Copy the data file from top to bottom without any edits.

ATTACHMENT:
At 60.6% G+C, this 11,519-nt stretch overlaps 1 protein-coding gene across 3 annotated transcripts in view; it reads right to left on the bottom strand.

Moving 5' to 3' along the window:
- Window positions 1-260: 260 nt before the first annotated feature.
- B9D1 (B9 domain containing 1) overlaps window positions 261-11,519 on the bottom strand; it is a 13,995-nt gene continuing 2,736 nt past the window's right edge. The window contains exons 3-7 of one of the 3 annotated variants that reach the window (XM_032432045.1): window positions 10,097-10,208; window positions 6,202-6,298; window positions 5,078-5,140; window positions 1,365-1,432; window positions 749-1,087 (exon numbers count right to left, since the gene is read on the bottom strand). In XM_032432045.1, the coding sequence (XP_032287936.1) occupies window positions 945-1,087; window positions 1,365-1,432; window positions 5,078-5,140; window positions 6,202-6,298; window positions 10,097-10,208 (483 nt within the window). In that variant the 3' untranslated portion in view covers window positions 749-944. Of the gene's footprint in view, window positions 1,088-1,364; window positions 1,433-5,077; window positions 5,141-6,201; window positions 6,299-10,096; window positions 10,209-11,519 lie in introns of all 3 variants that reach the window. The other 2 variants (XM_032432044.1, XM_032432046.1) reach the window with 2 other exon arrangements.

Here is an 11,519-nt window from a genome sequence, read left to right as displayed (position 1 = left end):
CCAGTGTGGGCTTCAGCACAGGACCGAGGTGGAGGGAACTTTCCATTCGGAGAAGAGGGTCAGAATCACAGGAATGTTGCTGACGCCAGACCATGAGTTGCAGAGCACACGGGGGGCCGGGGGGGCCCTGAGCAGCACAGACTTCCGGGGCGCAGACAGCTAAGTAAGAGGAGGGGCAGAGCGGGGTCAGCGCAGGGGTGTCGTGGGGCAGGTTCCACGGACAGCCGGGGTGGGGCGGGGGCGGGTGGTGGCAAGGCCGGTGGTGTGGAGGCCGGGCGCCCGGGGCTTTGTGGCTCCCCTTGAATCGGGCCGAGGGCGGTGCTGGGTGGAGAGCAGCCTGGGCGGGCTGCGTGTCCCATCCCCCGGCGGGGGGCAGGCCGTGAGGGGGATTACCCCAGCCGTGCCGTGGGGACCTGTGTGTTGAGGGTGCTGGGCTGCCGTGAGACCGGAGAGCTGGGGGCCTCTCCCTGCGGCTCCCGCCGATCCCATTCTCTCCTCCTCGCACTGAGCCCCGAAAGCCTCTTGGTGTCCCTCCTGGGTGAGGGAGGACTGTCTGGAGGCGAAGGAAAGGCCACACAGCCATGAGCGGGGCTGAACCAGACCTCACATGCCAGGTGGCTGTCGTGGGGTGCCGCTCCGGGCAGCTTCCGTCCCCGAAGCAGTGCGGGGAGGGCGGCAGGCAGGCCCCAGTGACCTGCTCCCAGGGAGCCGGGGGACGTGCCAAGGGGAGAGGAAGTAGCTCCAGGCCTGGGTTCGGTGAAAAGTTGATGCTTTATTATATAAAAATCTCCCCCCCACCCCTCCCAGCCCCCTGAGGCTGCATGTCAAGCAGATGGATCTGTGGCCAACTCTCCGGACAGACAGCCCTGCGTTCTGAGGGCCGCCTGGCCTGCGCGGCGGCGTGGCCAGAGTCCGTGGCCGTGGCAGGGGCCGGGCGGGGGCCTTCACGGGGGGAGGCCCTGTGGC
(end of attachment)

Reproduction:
At 60.6% G+C, this 11,519-nt stretch overlaps 1 protein-coding gene across 3 annotated transcripts in view; it reads right to left on the bottom strand.

Moving 5' to 3' along the window:
- Window positions 1-260: 260 nt before the first annotated feature.
- B9D1 (B9 domain containing 1) overlaps window positions 261-11,519 on the bottom strand; it is a 13,995-nt gene continuing 2,736 nt past the window's right edge. The window contains exons 3-7 of one of the 3 annotated variants that reach the window (XM_032432045.1): window positions 10,097-10,208; window positions 6,202-6,298; window positions 5,078-5,140; window positions 1,365-1,432; window positions 749-1,087 (exon numbers count right to left, since the gene is read on the bottom strand). In XM_032432045.1, the coding sequence (XP_032287936.1) occupies window positions 945-1,087; window positions 1,365-1,432; window positions 5,078-5,140; window positions 6,202-6,298; window positions 10,097-10,208 (483 nt within the window). In that variant the 3' untranslated portion in view covers window positions 749-944. Of the gene's footprint in view, window positions 1,088-1,364; window positions 1,433-5,077; window positions 5,141-6,201; window positions 6,299-10,096; window positions 10,209-11,519 lie in introns of all 3 variants that reach the window. The other 2 variants (XM_032432044.1, XM_032432046.1) reach the window with 2 other exon arrangements.

Here is an 11,519-nt window from a genome sequence, read left to right as displayed (position 1 = left end):
CCAGTGTGGGCTTCAGCACAGGACCGAGGTGGAGGGAACTTTCCATTCGGAGAAGAGGGTCAGAATCACAGGAATGTTGCTGACGCCAGACCATGAGTTGCAGAGCACACGGGGGGCCGGGGGGGCCCTGAGCAGCACAGACTTCCGGGGCGCAGACAGCTAAGTAAGAGGAGGGGCAGAGCGGGGTCAGCGCAGGGGTGTCGTGGGGCAGGTTCCACGGACAGCCGGGGTGGGGCGGGGGCGGGTGGTGGCAAGGCCGGTGGTGTGGAGGCCGGGCGCCCGGGGCTTTGTGGCTCCCCTTGAATCGGGCCGAGGGCGGTGCTGGGTGGAGAGCAGCCTGGGCGGGCTGCGTGTCCCATCCCCCGGCGGGGGGCAGGCCGTGAGGGGGATTACCCCAGCCGTGCCGTGGGGACCTGTGTGTTGAGGGTGCTGGGCTGCCGTGAGACCGGAGAGCTGGGGGCCTCTCCCTGCGGCTCCCGCCGATCCCATTCTCTCCTCCTCGCACTGAGCCCCGAAAGCCTCTTGGTGTCCCTCCTGGGTGAGGGAGGACTGTCTGGAGGCGAAGGAAAGGCCACACAGCCATGAGCGGGGCTGAACCAGACCTCACATGCCAGGTGGCTGTCGTGGGGTGCCGCTCCGGGCAGCTTCCGTCCCCGAAGCAGTGCGGGGAGGGCGGCAGGCAGGCCCCAGTGACCTGCTCCCAGGGAGCCGGGGGACGTGCCAAGGGGAGAGGAAGTAGCTCCAGGCCTGGGTTCGGTGAAAAGTTGATGCTTTATTATATAAAAATCTCCCCCCCACCCCTCCCAGCCCCCTGAGGCTGCATGTCAAGCAGATGGATCTGTGGCCAACTCTCCGGACAGACAGCCCTGCGTTCTGAGGGCCGCCTGGCCTGCGCGGCGGCGTGGCCAGAGTCCGTGGCCGTGGCAGGGGCCGGGCGGGGGCCTTCACGGGGGGAGGCCCTGTGGC